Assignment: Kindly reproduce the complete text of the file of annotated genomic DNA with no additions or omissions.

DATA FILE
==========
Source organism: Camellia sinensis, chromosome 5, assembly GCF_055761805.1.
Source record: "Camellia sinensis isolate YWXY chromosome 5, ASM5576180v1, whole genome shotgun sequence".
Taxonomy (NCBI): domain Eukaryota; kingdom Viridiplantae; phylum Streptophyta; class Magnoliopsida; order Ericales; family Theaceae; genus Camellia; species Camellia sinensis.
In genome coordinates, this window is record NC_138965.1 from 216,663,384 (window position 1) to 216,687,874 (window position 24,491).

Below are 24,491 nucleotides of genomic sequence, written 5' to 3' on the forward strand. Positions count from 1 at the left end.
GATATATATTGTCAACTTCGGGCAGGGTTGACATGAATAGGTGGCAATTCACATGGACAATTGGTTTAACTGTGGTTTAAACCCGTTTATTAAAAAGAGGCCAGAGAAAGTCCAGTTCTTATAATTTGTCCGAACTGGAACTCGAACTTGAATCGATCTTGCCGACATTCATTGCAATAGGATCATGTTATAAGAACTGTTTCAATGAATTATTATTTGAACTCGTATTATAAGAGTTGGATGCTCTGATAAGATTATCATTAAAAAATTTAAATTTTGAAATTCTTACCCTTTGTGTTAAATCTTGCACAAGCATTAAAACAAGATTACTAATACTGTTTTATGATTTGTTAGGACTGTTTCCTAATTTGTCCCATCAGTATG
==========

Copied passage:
Source organism: Camellia sinensis, chromosome 5, assembly GCF_055761805.1.
Source record: "Camellia sinensis isolate YWXY chromosome 5, ASM5576180v1, whole genome shotgun sequence".
Taxonomy (NCBI): domain Eukaryota; kingdom Viridiplantae; phylum Streptophyta; class Magnoliopsida; order Ericales; family Theaceae; genus Camellia; species Camellia sinensis.
In genome coordinates, this window is record NC_138965.1 from 216,663,384 (window position 1) to 216,687,874 (window position 24,491).

Below are 24,491 nucleotides of genomic sequence, written 5' to 3' on the forward strand. Positions count from 1 at the left end.
GATATATATTGTCAACTTCGGGCAGGGTTGACATGAATAGGTGGCAATTCACATGGACAATTGGTTTAACTGTGGTTTAAACCCGTTTATTAAAAAGAGGCCAGAGAAAGTCCAGTTCTTATAATTTGTCCGAACTGGAACTCGAACTTGAATCGATCTTGCCGACATTCATTGCAATAGGATCATGTTATAAGAACTGTTTCAATGAATTATTATTTGAACTCGTATTATAAGAGTTGGATGCTCTGATAAGATTATCATTAAAAAATTTAAATTTTGAAATTCTTACCCTTTGTGTTAAATCTTGCACAAGCATTAAAACAAGATTACTAATACTGTTTTATGATTTGTTAGGACTGTTTCCTAATTTGTCCCATCAGTATG